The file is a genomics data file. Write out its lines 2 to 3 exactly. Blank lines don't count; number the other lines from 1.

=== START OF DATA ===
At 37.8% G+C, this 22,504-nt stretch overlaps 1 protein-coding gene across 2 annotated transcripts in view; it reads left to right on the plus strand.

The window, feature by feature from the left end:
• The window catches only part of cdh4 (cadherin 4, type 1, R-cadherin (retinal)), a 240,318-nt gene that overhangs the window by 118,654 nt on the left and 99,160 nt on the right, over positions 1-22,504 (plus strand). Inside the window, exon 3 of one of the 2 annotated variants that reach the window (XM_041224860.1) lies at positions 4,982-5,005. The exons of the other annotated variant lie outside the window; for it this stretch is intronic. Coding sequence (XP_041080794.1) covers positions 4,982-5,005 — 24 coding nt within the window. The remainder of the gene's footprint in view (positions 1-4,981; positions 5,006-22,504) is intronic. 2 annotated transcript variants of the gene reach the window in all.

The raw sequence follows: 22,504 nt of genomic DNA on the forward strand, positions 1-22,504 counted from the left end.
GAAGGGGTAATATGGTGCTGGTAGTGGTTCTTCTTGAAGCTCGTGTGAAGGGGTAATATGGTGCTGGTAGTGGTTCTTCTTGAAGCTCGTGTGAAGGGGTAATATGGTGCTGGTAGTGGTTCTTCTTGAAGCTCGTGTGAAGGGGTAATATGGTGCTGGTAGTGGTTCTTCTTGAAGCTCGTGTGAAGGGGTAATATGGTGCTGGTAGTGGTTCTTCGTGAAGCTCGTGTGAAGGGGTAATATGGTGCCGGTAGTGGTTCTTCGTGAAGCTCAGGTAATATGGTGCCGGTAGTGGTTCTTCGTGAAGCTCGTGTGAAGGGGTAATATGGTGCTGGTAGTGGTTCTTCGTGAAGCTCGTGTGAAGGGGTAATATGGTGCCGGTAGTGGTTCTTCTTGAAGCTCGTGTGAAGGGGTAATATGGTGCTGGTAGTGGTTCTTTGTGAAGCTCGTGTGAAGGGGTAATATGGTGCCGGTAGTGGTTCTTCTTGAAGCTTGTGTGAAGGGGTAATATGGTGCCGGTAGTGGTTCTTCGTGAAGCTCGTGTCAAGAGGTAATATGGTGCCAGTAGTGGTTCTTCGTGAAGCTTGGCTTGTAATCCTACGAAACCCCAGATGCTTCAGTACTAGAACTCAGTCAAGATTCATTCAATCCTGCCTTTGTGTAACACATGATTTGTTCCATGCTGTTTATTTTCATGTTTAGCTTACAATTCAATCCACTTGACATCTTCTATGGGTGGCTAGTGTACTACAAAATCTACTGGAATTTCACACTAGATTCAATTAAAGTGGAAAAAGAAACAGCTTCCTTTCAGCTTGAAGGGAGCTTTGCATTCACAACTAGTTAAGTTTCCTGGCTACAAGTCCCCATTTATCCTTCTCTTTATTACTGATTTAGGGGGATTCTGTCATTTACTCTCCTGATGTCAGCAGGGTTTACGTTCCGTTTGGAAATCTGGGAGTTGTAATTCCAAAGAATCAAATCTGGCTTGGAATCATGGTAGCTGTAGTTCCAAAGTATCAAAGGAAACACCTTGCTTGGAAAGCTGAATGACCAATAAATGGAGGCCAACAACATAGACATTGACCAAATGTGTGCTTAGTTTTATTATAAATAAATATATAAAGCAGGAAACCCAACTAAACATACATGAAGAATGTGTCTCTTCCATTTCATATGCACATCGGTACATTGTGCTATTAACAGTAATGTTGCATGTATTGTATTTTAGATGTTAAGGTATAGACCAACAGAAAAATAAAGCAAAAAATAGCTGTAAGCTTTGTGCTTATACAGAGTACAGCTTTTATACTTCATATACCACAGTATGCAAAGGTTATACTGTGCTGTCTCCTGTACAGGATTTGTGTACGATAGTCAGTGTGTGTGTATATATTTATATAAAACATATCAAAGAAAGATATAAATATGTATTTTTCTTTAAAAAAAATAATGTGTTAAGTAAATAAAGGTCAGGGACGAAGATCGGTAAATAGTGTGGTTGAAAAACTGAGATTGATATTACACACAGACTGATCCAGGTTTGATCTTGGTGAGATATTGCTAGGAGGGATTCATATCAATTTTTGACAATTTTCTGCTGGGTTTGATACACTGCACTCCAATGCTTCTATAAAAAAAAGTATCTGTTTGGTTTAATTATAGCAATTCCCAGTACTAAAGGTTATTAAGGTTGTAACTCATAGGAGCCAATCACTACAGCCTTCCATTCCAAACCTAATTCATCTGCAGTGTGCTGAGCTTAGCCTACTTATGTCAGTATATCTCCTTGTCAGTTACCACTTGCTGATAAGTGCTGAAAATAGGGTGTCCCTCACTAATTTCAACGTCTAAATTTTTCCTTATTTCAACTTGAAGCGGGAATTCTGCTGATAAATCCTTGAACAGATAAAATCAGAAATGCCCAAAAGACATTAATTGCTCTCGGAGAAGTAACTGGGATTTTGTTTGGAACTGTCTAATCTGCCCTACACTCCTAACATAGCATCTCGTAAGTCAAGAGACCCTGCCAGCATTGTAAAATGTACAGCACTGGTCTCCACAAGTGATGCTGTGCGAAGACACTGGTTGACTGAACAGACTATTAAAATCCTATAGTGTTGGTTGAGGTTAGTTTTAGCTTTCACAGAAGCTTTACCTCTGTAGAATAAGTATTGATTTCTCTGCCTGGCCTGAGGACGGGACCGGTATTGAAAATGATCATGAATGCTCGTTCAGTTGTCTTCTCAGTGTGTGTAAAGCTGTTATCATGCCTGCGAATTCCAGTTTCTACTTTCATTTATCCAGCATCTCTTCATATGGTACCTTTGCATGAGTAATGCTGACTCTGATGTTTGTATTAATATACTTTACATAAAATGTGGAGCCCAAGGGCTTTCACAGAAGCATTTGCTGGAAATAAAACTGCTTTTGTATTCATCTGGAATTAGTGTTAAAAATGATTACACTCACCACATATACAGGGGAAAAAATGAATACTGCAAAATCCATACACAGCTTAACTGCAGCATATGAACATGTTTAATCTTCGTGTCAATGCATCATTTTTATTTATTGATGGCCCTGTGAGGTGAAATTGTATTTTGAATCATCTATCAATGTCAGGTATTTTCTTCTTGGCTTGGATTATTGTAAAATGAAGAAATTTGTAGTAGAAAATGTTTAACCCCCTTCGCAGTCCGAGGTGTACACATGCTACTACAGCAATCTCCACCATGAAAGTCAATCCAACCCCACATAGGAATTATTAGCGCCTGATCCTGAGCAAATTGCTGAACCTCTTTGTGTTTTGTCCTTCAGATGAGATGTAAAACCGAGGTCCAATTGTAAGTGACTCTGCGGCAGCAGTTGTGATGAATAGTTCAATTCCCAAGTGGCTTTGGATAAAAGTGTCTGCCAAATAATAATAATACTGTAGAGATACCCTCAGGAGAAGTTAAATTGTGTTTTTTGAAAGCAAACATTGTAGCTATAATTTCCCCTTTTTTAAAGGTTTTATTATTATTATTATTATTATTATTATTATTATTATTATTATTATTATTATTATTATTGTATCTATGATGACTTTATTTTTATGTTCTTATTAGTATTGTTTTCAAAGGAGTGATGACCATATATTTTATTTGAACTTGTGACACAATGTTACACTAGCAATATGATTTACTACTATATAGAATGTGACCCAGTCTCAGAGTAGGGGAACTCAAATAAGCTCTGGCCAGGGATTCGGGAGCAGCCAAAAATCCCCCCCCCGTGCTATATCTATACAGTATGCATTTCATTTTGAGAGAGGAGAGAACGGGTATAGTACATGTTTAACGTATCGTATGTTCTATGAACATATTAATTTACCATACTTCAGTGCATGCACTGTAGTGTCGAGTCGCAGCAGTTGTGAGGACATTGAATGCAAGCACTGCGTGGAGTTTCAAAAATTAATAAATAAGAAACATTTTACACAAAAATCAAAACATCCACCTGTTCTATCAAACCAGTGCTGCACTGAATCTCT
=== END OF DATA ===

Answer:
The window, feature by feature from the left end:
• The window catches only part of cdh4 (cadherin 4, type 1, R-cadherin (retinal)), a 240,318-nt gene that overhangs the window by 118,654 nt on the left and 99,160 nt on the right, over positions 1-22,504 (plus strand). Inside the window, exon 3 of one of the 2 annotated variants that reach the window (XM_041224860.1) lies at positions 4,982-5,005. The exons of the other annotated variant lie outside the window; for it this stretch is intronic. Coding sequence (XP_041080794.1) covers positions 4,982-5,005 — 24 coding nt within the window. The remainder of the gene's footprint in view (positions 1-4,981; positions 5,006-22,504) is intronic. 2 annotated transcript variants of the gene reach the window in all.